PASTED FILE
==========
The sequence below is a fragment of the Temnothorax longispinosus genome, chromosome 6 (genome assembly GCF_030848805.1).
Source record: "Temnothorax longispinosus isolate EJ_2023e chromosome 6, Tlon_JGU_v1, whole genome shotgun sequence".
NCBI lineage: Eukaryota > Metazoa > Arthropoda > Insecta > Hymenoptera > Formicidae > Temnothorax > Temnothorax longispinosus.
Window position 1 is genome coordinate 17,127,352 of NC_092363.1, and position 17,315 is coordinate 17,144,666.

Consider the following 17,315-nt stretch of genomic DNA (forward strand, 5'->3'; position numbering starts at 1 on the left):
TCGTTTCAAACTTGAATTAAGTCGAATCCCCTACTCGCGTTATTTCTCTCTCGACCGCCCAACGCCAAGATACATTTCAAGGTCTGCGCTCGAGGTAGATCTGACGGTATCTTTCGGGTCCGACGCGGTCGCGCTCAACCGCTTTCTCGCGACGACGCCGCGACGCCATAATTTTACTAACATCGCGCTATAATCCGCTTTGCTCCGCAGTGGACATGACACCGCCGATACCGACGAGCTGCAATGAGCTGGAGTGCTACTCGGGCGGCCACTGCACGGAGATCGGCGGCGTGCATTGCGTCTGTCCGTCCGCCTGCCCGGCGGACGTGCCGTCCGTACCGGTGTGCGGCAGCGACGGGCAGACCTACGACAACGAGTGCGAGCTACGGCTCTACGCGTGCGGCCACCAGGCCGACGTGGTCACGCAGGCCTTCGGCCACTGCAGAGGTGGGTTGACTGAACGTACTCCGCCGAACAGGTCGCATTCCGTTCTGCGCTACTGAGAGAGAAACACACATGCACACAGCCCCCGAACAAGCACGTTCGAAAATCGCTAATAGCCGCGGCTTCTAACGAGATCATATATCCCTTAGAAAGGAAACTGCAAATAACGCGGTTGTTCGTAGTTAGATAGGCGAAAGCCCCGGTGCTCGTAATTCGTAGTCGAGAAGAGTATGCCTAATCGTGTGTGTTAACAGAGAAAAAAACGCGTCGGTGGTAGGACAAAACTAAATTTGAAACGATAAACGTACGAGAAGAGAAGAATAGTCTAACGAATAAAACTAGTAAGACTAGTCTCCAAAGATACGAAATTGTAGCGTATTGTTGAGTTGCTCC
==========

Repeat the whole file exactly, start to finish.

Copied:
The sequence below is a fragment of the Temnothorax longispinosus genome, chromosome 6 (genome assembly GCF_030848805.1).
Source record: "Temnothorax longispinosus isolate EJ_2023e chromosome 6, Tlon_JGU_v1, whole genome shotgun sequence".
NCBI lineage: Eukaryota > Metazoa > Arthropoda > Insecta > Hymenoptera > Formicidae > Temnothorax > Temnothorax longispinosus.
Window position 1 is genome coordinate 17,127,352 of NC_092363.1, and position 17,315 is coordinate 17,144,666.

Consider the following 17,315-nt stretch of genomic DNA (forward strand, 5'->3'; position numbering starts at 1 on the left):
TCGTTTCAAACTTGAATTAAGTCGAATCCCCTACTCGCGTTATTTCTCTCTCGACCGCCCAACGCCAAGATACATTTCAAGGTCTGCGCTCGAGGTAGATCTGACGGTATCTTTCGGGTCCGACGCGGTCGCGCTCAACCGCTTTCTCGCGACGACGCCGCGACGCCATAATTTTACTAACATCGCGCTATAATCCGCTTTGCTCCGCAGTGGACATGACACCGCCGATACCGACGAGCTGCAATGAGCTGGAGTGCTACTCGGGCGGCCACTGCACGGAGATCGGCGGCGTGCATTGCGTCTGTCCGTCCGCCTGCCCGGCGGACGTGCCGTCCGTACCGGTGTGCGGCAGCGACGGGCAGACCTACGACAACGAGTGCGAGCTACGGCTCTACGCGTGCGGCCACCAGGCCGACGTGGTCACGCAGGCCTTCGGCCACTGCAGAGGTGGGTTGACTGAACGTACTCCGCCGAACAGGTCGCATTCCGTTCTGCGCTACTGAGAGAGAAACACACATGCACACAGCCCCCGAACAAGCACGTTCGAAAATCGCTAATAGCCGCGGCTTCTAACGAGATCATATATCCCTTAGAAAGGAAACTGCAAATAACGCGGTTGTTCGTAGTTAGATAGGCGAAAGCCCCGGTGCTCGTAATTCGTAGTCGAGAAGAGTATGCCTAATCGTGTGTGTTAACAGAGAAAAAAACGCGTCGGTGGTAGGACAAAACTAAATTTGAAACGATAAACGTACGAGAAGAGAAGAATAGTCTAACGAATAAAACTAGTAAGACTAGTCTCCAAAGATACGAAATTGTAGCGTATTGTTGAGTTGCTCC